- It is cheap
- Food cost is low
- Margins are flexible
- It is not labor intensive
- It is not capital intensive
- It provides convenience
- There is a market for the product
- Your location can be mobile
- You cater to a highly diversified market
If you are planning on starting a Philippine street food business, there are many concepts to choose from. But here is a list of the top 10 street food ideas in the Philippines which have continued to remain popular and draw the longest queues wherever they open.
Top 10 Street Food Business Ideas in the Philippines
1. Dirty Ice Cream
Who cares if Andrew Zimmern didn’t like it? Dirty Ice Cream remains among the most loved Philippine street food.
It got its name from the impression people got when they saw the ice cream man or “Sorbetero” scoop ice cream into cones without the benefit of gloves.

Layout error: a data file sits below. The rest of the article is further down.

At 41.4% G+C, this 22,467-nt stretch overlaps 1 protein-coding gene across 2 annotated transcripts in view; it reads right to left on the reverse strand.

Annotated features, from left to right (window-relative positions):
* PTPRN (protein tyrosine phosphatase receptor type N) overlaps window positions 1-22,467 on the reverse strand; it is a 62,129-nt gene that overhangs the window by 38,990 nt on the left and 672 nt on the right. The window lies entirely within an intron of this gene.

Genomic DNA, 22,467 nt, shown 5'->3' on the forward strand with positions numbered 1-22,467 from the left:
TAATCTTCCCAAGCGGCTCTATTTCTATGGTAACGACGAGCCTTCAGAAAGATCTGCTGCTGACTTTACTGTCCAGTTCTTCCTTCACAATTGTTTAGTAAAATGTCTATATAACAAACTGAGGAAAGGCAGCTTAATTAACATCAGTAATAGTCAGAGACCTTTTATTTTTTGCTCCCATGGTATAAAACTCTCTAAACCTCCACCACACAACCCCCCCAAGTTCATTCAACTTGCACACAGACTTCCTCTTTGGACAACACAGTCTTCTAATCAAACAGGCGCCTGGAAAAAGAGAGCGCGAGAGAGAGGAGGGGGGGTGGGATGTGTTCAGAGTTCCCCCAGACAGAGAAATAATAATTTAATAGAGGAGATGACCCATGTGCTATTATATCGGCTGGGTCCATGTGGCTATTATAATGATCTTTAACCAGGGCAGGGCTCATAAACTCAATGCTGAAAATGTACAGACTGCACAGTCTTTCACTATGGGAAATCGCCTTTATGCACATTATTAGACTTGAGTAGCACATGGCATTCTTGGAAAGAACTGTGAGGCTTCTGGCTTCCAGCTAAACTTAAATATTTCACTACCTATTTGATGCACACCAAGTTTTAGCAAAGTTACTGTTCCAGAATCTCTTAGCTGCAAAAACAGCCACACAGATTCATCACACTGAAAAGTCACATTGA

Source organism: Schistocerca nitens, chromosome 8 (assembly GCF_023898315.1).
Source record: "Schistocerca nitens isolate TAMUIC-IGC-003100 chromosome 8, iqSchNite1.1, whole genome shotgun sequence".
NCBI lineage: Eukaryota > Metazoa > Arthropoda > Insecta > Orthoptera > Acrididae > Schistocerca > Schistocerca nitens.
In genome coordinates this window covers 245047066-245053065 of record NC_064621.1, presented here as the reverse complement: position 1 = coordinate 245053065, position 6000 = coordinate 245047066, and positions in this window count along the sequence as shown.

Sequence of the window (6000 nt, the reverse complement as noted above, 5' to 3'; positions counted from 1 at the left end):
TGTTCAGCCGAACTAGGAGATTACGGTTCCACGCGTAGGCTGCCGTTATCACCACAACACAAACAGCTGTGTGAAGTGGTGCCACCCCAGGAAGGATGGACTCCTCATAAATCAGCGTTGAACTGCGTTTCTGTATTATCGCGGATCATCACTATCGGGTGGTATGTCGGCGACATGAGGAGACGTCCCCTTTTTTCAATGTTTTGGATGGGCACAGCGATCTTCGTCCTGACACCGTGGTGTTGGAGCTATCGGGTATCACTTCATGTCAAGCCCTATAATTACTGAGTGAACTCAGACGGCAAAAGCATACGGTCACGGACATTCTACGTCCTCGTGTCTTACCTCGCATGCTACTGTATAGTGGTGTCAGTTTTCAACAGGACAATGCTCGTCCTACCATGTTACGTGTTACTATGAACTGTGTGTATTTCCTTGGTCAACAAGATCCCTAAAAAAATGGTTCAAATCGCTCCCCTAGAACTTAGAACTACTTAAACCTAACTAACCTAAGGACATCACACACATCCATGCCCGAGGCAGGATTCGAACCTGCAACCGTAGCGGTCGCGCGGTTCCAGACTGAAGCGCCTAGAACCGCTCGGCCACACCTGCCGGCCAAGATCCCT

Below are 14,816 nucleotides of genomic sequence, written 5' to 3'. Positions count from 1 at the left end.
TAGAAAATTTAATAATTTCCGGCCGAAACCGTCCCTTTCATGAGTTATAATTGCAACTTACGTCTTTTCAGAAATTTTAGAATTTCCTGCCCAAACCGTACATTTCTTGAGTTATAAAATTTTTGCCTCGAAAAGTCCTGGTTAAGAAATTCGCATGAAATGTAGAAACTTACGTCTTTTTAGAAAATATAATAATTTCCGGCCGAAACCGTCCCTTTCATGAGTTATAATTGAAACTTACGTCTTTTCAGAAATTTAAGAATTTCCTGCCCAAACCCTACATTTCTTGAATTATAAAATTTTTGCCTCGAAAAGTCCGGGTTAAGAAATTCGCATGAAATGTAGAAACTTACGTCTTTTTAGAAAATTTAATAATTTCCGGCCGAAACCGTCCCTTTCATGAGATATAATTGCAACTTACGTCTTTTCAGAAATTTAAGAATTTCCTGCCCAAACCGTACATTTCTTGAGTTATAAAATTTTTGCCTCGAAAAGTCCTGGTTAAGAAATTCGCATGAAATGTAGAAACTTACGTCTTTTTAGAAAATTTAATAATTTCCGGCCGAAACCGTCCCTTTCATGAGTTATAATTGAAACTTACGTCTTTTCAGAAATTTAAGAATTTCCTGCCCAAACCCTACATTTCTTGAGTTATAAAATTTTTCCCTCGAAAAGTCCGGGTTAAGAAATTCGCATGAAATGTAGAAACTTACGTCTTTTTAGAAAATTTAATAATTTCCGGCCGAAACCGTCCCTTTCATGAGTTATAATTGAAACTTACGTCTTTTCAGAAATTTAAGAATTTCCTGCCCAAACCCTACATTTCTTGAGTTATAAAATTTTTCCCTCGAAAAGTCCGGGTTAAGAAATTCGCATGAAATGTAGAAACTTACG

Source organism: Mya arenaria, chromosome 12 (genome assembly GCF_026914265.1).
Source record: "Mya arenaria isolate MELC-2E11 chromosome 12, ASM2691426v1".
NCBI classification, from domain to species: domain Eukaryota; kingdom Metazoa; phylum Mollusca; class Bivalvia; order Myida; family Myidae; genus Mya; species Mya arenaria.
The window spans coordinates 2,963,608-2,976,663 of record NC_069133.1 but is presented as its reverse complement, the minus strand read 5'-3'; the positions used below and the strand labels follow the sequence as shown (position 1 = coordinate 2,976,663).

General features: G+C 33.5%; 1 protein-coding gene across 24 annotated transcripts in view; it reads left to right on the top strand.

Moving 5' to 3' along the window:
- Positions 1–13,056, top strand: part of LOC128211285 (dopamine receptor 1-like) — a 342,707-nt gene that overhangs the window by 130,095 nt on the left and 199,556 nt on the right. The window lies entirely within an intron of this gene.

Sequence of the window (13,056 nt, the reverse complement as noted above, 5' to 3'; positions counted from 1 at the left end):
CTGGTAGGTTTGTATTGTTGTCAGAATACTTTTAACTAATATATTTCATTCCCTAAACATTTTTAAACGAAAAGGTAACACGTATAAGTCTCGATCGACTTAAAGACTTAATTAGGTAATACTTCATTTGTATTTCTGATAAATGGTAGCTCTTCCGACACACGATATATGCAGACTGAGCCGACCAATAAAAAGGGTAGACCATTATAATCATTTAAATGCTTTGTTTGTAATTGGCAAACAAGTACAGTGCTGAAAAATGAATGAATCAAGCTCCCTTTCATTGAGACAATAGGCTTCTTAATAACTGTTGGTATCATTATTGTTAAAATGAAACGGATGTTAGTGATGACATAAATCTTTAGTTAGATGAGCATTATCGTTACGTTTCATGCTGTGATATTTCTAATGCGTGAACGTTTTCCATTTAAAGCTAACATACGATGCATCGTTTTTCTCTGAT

Still, for many adults who were grade school at the time, Dirty Ice Cream brings forth great memories of having a refreshing, light-flavored dessert with Mom or Dad before going home.
Among the traditional flavors are Cheese, Chocolate, and Ube or Purple Yam ice cream. An interesting offering is the “Ice Cream Sandwich”; generous scoops of assorted flavors stuffed in a freshly baked soft buns.
An interesting concept would be to introduce more Filipino themed flavors such as “Avocado”, “Cashew at Langka”, “Buko Macapuno” and “Mantecado”.
Perhaps introduce milkshake concepts that are made with fresh carabao’s milk or goat’s milk.
Did you know that when you eat ice cream, you do not taste its full flavor? This is because the cold numbs the taste receptors on your tongue. A friend of mine suggested warming ice cream in a microwave until it was simmering. He said the flavor would “knock me back a few feet.”
He wasn’t kidding. I warmed up a bowl of Ube ice cream, and the taste was intensified 100 times! It had so much flavor it was amazing! So why not offer “Dirty Ice Cream Soup” with a piece of Otap to dunk in? It sounds crazy but doesn’t knock it until you’ve tried it!
It could be one of the most original street food ideas in the Philippines!